Police arrested five suspects, including four women, as they carried out raids in more than 40 locations across the German capital, Berlin police and prosecutors said in a statement.
Authorities also raided homes in nearby Potsdam, Frankfurt and the eastern city of Goerlitz.
Investigators believe the suspects recruited women in Portugal, while in Nigeria, the gang charged men up to $15 000 for the scheme, with part of the money going to the Portuguese "brides".
The ring would then falsify documents such as marriage certificates.
Armed with the fake marriage certificate, the pretend couples would meet briefly in Germany to present themselves to authorities and apply for a legal, EU residency permit for the "husband", news agency DPA reported, quoting a police spokesperson.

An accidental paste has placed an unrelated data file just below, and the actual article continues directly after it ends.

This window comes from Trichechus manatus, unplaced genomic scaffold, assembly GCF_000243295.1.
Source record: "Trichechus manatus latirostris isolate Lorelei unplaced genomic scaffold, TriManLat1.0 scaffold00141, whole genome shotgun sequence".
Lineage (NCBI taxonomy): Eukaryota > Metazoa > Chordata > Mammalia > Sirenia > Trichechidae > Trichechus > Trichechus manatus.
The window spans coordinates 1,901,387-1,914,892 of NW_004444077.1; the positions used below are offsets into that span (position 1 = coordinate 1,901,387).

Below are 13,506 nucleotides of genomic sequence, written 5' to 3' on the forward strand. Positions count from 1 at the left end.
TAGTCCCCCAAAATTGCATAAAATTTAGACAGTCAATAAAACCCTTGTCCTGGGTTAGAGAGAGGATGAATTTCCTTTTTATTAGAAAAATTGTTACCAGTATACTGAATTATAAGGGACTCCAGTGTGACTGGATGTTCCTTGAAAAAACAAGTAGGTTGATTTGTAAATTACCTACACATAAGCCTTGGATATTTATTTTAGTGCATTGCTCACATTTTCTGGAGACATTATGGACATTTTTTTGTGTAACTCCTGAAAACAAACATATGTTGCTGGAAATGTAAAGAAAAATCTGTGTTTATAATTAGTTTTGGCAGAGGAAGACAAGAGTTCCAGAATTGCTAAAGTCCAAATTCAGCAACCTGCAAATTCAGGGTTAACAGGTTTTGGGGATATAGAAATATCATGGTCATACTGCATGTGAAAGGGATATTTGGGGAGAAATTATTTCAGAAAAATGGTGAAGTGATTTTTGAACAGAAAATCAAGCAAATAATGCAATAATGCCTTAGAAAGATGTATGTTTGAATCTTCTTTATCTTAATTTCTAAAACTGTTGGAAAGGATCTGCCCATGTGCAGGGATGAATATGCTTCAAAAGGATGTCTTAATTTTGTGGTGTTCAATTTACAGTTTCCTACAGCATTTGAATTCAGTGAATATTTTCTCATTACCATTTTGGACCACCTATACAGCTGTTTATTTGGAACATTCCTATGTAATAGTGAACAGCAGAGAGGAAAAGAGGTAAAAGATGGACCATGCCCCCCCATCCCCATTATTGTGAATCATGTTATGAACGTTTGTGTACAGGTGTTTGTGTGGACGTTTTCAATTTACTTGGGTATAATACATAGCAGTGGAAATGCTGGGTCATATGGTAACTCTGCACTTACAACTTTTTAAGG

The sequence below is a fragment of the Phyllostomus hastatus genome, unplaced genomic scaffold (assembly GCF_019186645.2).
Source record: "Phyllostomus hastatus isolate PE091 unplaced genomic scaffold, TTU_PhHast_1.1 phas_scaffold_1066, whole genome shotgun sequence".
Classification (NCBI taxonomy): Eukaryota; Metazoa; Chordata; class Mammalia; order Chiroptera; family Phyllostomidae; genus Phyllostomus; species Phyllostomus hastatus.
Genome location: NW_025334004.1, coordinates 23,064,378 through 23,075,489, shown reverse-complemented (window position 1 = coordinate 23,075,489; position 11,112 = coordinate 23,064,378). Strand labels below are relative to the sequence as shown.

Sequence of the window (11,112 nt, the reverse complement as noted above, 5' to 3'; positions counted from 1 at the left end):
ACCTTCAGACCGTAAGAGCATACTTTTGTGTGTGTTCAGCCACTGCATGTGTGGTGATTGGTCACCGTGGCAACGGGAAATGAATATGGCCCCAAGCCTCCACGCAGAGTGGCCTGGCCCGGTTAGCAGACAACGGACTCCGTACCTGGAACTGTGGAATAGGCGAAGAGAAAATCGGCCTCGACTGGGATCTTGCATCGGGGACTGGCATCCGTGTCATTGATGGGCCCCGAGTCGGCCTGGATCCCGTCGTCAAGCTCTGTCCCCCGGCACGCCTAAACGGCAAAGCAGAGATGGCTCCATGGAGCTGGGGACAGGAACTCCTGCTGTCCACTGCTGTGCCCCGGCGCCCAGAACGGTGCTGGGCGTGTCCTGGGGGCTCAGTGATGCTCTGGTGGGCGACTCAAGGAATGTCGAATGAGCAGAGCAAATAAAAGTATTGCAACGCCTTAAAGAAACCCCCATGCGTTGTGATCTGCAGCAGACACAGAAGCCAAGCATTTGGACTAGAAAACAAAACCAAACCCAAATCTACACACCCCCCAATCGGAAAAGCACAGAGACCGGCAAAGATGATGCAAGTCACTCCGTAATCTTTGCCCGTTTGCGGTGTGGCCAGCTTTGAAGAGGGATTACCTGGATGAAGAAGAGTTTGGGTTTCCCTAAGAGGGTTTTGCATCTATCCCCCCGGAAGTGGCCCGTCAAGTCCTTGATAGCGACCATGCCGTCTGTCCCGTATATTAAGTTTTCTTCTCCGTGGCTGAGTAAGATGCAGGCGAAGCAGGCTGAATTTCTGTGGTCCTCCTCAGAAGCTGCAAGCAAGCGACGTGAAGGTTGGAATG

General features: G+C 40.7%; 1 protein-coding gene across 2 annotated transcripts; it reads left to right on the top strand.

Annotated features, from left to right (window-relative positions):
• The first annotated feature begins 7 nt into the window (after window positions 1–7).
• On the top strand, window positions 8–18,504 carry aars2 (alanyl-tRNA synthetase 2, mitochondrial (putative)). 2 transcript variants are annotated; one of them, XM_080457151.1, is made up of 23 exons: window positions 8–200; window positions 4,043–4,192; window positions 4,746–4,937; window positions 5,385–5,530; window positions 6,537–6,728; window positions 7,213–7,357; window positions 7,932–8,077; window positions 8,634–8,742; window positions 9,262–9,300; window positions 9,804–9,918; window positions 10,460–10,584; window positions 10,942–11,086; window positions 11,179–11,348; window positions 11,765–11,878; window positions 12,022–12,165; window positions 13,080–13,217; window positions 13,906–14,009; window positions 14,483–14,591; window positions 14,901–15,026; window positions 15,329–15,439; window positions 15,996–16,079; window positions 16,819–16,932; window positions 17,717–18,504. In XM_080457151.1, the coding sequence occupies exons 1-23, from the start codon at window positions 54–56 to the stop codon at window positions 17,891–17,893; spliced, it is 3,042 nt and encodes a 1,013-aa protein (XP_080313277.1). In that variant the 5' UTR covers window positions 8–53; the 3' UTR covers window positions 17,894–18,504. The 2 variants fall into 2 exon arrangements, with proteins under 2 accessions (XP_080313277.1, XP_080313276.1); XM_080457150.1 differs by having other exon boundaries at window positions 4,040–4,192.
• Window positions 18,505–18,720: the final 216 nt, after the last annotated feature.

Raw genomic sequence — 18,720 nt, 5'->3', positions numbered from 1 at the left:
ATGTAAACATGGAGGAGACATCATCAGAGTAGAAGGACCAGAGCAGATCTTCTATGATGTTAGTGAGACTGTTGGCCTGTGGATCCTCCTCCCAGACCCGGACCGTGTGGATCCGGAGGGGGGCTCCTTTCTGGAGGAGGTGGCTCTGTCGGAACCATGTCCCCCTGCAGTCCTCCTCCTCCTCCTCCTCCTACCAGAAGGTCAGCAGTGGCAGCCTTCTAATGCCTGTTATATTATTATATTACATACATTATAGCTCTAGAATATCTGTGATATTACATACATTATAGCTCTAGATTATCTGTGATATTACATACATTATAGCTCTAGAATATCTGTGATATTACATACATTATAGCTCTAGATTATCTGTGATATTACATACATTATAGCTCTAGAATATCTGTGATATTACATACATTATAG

"So far we have established more than 70 cases where marriages were faked to obtain EU residency permits," the police statement said.
Officers seized hard drives, mobile phones and ID documents in the raids, as well as 300 000 euros in cash, according to DPA.
German police said they worked with Europol and their Portuguese counterparts to smash the ring, and that searches also took place in Portugal.
Faced with an influx of more than a million migrants since 2015, German authorities say they are increasingly coming across cases of counterfeit marriages as it has become more difficult for migrants from Africa and Asia to claim asylum.